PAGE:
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Romney v. Roe

[ 45 ] August 30, 2012 |

Mitt Romney needed to distance himself from the Republican Senate candidates who have been explicit about the misogyny opponents of legal abortion are supposed to leave latent, babbling nonsense about how women can’t get pregnant from “legitimate rape” and comparing being raped to having sex outside of marriage. So Romney did what he does best: coming up with a another evasion on abortion. Earlier this week, he asserted that the issue of abortion has “been settled for some time in the courts” and “the decision that will be made by the Supreme Court.” This is a classic strategy for politicians who need to finesse the issue — argue that because the courts have issued a ruling the matter is now out of the hands of elected officials.

The problem is, as Sarah Kliff and Irin Carmon point out, that this isn’t actually true. The next president will have a potentially large impact on abortion policy, beginning with (but not limited to) the possible opportunity to replace one of the 5 pro-Roe justices on the Supreme Court. Of these 5 votes, 3 have to be considered candidates to retire in the next four years: the 76-year-old Anthony Kennedy, the 74-year-old Stephen Breyer, and Ruth Bader Ginsburg, a 79-year-old cancer survivor. This makes it very likely that the fate of Roe hangs in the balance of the 2012 elections.

Some people may see predictions that Roe will be overturned, however, as having a “boy who cried wolf” quality. After all, a majority of the justices on the Supreme Court have been appointed by conservative Republicans for more than two decades, and yet Roe is still standing (albeit in weaker form.) Overturning a popular precedent would have political downsides for the Republican Party. So would Romney actually nominate an anti-Roe justice?

Almost certainly yes, for two reasons. First of all, the survival of Roe was not the result of Republican calculation but was highly contingent. Had Ronald Reagan nominated Robert Bork and Antonin Scalia in reverse order, Bork would have been confirmed by a Republican Senate and Roe would have been overruled by 1992. George H.W. Bush’s nomination of David Souter reflects the relative lack of priority the former put on the abortion issue, but Souter certainly wasn’t nominated because he supported reproductive rights; Bush could have just as easily nominated a candidate with relatively unknown views who turned out to be anti-Roe. A lot of luck has been involved in maintaining Roe, and it would be unwise to assume that this will continue.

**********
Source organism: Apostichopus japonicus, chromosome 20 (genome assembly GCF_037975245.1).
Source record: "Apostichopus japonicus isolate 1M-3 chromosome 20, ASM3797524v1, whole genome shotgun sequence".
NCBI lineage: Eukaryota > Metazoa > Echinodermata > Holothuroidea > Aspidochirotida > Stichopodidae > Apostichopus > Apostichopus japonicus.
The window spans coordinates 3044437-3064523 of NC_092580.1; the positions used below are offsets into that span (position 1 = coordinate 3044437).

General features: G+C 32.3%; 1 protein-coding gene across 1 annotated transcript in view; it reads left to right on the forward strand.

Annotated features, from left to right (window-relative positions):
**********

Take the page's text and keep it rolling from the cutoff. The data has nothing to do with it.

And secondly, conservatism has changed. Mitt Romney will not be permitted to be as indifferent about a Supreme Court justice’s position on Roe as George H.W. Bush was. (David Souter’s moderation insured that it will be a long time before a Republican president appoints someone similar.) And while a justice who explicitly opposed Roe would be vulnerable to a Democratic Senate like Bork was, a generic Republican appellate court nominee is substantially more likely to favor overruling Roe than a generic Republican nominee 20 or 30 years ago would be. Even if Mitt Romney wanted an otherwise conservative pro-Roe justice, he wouldn’t have many options — and there’s no reason to believe he would want do that.

In addition, as Carmon correctly points out given the cases currently percolating in lower courts a conservative court could do substantial additional damage to the reproductive freedom of American women without announcing the overruling of Roe v. Wade. Abortion law, in other words, is not “settled” in any sense, and this should be a major issue in the 2012 election.

Comments (45)

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  1. rea says:

    They nominated Souter because he didn’t have a record on abortion rights, and told him to keep his mouth shut on the issue until confirmed. Their expectation was that, as a conservative, Souter would vote to overturn Roe. Problem was, he really was an conservative, and not a right wing radical.

  2. mpowell says:

    Well argued, except anyone who thinks Roe is safe is either extremely ignorant of American politics over the last 15 years or a complete moron. Not to say we haven’t seen people suggest that kind of thing around here…

    • Reasonable Person says:

      Oh, good LAWD!!

      SCOTUS has ruled it’s a constitutional right. To have anything different there would have to be either a new ruling from the SCOTUS on this very issue or an constitutional amendment.

      Neither are likely in your lifetime.

      This looks more like you’re needing to create some boogyman to rail against.

      There’s a windmill over there. Why not tilt at it?